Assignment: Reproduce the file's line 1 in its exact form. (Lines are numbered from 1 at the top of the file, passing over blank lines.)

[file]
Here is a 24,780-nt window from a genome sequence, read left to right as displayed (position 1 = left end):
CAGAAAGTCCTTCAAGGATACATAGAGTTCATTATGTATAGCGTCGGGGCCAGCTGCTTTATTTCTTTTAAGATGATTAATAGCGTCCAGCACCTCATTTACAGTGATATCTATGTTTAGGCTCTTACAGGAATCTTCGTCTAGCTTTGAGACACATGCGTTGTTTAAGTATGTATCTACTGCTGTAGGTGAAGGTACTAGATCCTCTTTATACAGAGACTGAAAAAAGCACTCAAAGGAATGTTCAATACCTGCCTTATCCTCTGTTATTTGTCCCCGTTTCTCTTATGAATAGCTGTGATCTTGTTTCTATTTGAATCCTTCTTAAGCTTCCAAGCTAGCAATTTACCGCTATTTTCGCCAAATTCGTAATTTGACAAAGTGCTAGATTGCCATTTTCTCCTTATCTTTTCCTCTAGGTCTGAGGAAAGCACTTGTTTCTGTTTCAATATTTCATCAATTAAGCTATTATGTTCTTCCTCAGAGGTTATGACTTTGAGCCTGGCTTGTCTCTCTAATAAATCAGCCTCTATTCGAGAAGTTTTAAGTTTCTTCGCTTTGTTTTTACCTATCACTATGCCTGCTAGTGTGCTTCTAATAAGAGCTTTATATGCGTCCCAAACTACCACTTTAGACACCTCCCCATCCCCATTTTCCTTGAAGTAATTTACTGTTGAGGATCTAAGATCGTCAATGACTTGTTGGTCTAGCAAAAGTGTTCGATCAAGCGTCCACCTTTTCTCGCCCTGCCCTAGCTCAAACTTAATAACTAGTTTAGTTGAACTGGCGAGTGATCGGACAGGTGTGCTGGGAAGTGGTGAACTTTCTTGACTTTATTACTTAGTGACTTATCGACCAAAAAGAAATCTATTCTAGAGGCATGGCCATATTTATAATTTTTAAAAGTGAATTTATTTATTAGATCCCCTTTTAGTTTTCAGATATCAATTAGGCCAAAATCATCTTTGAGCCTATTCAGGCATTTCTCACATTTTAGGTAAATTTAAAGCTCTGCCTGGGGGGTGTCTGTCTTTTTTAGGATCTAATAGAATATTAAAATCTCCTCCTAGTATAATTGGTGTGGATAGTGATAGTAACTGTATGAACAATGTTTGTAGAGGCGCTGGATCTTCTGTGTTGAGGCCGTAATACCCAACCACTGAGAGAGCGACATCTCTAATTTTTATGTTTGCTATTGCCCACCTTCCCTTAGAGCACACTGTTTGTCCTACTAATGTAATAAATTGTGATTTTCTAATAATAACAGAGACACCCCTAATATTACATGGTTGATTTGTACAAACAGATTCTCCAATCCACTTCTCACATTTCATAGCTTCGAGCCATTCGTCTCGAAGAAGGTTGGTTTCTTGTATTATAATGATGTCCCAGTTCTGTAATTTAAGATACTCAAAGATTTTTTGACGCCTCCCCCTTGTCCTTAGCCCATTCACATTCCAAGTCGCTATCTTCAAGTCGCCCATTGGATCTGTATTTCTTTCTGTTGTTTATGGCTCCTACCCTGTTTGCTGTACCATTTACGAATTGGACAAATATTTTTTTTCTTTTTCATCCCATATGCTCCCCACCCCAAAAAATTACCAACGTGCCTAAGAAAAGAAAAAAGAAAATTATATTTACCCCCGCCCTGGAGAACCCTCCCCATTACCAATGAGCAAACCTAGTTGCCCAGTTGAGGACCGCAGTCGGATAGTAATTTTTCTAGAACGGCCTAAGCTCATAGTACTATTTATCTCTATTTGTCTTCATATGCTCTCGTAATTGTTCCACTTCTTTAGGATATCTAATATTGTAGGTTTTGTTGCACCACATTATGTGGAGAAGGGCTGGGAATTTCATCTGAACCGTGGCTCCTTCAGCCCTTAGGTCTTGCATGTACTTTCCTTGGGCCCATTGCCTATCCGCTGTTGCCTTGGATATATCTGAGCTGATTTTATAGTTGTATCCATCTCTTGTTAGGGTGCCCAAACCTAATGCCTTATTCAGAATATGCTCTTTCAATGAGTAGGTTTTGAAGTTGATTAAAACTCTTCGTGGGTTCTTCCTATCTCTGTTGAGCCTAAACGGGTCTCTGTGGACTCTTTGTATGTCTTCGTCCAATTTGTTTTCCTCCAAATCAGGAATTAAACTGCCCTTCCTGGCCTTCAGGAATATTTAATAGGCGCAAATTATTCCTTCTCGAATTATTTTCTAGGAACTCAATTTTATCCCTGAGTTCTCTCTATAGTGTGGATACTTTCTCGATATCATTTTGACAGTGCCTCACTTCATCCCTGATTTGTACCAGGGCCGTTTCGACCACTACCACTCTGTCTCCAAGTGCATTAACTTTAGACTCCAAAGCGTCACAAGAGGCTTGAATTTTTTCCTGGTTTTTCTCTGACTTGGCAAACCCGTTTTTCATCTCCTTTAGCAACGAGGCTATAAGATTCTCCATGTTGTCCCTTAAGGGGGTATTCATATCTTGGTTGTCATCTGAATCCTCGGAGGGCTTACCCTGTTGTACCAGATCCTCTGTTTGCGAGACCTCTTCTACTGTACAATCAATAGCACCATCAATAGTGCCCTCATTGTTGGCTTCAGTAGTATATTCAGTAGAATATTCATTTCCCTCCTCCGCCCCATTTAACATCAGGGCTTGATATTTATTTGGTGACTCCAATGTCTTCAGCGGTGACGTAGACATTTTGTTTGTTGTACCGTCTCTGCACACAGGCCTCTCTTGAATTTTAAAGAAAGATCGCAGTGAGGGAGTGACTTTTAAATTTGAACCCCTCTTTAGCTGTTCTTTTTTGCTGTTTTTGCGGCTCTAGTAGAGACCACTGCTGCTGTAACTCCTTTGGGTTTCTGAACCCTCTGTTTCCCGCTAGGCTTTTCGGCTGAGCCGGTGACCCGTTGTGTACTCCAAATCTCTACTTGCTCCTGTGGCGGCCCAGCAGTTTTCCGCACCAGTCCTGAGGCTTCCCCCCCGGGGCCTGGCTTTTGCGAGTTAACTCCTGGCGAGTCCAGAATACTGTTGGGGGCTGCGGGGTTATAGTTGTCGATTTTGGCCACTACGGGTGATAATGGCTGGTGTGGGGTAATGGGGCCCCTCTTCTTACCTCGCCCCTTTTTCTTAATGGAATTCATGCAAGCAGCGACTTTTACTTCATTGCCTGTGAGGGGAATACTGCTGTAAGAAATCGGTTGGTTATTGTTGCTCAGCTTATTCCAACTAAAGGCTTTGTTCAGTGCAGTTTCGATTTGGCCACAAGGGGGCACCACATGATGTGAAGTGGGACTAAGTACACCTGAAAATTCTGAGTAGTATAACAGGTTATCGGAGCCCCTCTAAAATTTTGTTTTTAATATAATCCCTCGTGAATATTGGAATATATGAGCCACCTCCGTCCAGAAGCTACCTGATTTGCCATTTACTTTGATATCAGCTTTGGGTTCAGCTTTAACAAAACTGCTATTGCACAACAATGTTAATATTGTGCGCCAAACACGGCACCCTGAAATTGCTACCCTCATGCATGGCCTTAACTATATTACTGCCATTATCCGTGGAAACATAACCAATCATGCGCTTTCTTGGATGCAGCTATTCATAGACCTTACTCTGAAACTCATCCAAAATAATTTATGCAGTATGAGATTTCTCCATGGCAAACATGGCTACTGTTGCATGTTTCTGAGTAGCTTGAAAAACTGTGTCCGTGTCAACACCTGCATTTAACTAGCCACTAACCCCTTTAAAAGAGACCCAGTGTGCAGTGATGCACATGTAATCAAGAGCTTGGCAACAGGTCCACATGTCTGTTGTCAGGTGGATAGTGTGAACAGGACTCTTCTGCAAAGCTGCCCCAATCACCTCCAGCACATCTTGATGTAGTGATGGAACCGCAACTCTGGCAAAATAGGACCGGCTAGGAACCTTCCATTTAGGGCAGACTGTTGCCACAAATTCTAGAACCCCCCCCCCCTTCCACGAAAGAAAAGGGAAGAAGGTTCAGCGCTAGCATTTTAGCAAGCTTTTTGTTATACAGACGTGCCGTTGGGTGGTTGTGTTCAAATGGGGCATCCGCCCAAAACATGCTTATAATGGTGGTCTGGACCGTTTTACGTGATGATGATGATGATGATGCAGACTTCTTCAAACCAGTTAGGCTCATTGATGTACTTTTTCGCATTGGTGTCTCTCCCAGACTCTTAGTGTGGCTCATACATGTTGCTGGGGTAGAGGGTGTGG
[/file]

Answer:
Here is a 24,780-nt window from a genome sequence, read left to right as displayed (position 1 = left end):